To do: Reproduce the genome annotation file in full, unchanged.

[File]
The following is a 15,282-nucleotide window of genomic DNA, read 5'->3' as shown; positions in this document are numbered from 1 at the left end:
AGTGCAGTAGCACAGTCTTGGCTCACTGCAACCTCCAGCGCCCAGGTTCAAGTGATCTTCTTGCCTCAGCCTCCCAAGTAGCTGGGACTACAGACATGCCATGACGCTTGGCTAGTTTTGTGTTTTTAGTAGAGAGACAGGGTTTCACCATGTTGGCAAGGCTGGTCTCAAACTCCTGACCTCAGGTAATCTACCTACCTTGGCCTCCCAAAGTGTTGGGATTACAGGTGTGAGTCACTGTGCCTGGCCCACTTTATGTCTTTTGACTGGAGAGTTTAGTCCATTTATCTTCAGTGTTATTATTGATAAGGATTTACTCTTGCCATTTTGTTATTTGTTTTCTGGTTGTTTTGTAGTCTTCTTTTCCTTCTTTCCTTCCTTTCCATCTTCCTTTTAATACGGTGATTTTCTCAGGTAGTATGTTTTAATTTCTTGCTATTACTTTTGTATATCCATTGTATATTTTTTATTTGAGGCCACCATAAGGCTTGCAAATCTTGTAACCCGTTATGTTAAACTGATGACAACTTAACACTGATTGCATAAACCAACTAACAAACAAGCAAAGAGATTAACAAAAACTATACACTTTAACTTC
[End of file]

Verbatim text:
The following is a 15,282-nucleotide window of genomic DNA, read 5'->3' as shown; positions in this document are numbered from 1 at the left end:
AGTGCAGTAGCACAGTCTTGGCTCACTGCAACCTCCAGCGCCCAGGTTCAAGTGATCTTCTTGCCTCAGCCTCCCAAGTAGCTGGGACTACAGACATGCCATGACGCTTGGCTAGTTTTGTGTTTTTAGTAGAGAGACAGGGTTTCACCATGTTGGCAAGGCTGGTCTCAAACTCCTGACCTCAGGTAATCTACCTACCTTGGCCTCCCAAAGTGTTGGGATTACAGGTGTGAGTCACTGTGCCTGGCCCACTTTATGTCTTTTGACTGGAGAGTTTAGTCCATTTATCTTCAGTGTTATTATTGATAAGGATTTACTCTTGCCATTTTGTTATTTGTTTTCTGGTTGTTTTGTAGTCTTCTTTTCCTTCTTTCCTTCCTTTCCATCTTCCTTTTAATACGGTGATTTTCTCAGGTAGTATGTTTTAATTTCTTGCTATTACTTTTGTATATCCATTGTATATTTTTTATTTGAGGCCACCATAAGGCTTGCAAATCTTGTAACCCGTTATGTTAAACTGATGACAACTTAACACTGATTGCATAAACCAACTAACAAACAAGCAAAGAGATTAACAAAAACTATACACTTTAACTTC